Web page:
40. Constantijn van Renesse

Maarssen 1626 – 1680 Eindhoven

Standing Boy with a Cap

Constantijn van Renesse was a member of the upper class and at the age of thirteen began to study literature in Leiden, later devoting himself to mathematics. As an amateur he drew, painted and etched and, from time to time, made trips to Amsterdam to take lessons from Rembrandt van Rijn (1606-1669). We know that he spent some time in Rembrandt’s workshop around 1649.1 Even after had been appointed town clerk of Eindhoven in 1653, he visited Rembrandt once more around 1661. Some of his drawings have inscriptions that allude to this training and others were unmistakably worked on by the master.2 This sheet shows no corrections by Rembrandt, but is close to his own drawings. Frits Lugt actually thought that it was by Rembrandt himself.3

Peter Schatborn attributed the sheet to Constantijn van Renesse on stylistic grounds,4 also observing that the boy depicted frequently features in the artist’s drawn oeuvre.5 Here he is posed in a somewhat awkward position, his arms slightly bent and his chin lowered. Four figure studies preserved in Amsterdam show the same model, in academic poses, and wearing an identical cap to the one he has on here.6 The similarities in physiognomy and the mid-length hair are even more striking, however, in a drawing in Darmstadt.7 In that drawing the boy sits on the ground against a wall in the midst of other artists who are drawing from a live model. The lad’s presence there, much like the clothes he wears in this drawing (the cap, an apron and a jerkin), point to his role as an apprentice, probably in Rembrandt’s workshop.8

In the year Lugt bought this drawing, he also acquired a later print made after this sheet – as far as we know a unique impression.9 It is accepted that it was made by Johannes Pieter de Frey (1770-1834). Why he added the initials IL, those of Jan Lievens (1607-1674), to the print is unclear. By then, it had evidently already been forgotten that Constantijn van Renesse was the draughstman.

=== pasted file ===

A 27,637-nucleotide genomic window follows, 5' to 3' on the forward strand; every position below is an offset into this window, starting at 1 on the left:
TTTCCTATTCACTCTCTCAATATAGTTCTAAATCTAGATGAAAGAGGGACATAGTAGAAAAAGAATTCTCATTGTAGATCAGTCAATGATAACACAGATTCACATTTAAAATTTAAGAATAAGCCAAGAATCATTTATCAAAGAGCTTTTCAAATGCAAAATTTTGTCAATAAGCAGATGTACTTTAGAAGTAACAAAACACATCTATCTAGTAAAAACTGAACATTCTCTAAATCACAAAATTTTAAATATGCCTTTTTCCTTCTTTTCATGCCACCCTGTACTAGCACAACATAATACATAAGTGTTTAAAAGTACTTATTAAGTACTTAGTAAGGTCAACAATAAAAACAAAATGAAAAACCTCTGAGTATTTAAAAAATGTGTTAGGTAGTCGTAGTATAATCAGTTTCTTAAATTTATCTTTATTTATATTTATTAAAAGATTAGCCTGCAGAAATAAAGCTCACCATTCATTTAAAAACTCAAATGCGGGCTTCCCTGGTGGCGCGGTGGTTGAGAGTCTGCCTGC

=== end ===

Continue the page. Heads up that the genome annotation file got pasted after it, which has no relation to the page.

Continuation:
1Exh. cat. Amsterdam 2015, p. 120.

2Sumowski nos. 2187** - 2206a**.

3“onbegrijpelijkerwijze als ‘attribué à’” (“incomprehensibly as ‘attributed to’”) Lugt wrote on the inventory card, which underlines his mystification about the uncertain attribution to Rembrandt. In Lugt’s view, this drawing showed the strong influences of Andrea Mantegna (1431-1506) on Rembrandt’s drawn work.

4Schatborn 2010, no. 140.

5Idem, p. 335; the boy also seems to return in a number of paintings by Constantijn van Renesse (and attributed to him), for example The Good Samaritan, attributed to Constantijn van Renesse by Sumowski (vol. IV, n. 1658) and Jacques Foucart (exh. cat. Peintres rembranesques au Louvre, musée du Louvre, Paris 1988-89, pp. 108-10) – musée du Louvre, Paris, inv. no. 1737.

6Rijksmuseum, Amsterdam, inv. nos. RP-T-1900-A-4444, RP-T-1900-A-4445, RP-T-1900-A-4446 and RP-T-1900-A-4447.

7Constantijn van Renesse, Rembrandt and his Pupils Drawing a Female Nude Model, black chalk, pen and brown ink, brown wash, heightened with white, 180 × 266 mm, Hessisches Landesmuseum, Darmstadt.

8Schatborn 2010, p. 335.

9Fondation Custodia, Paris, inv. no. 6025.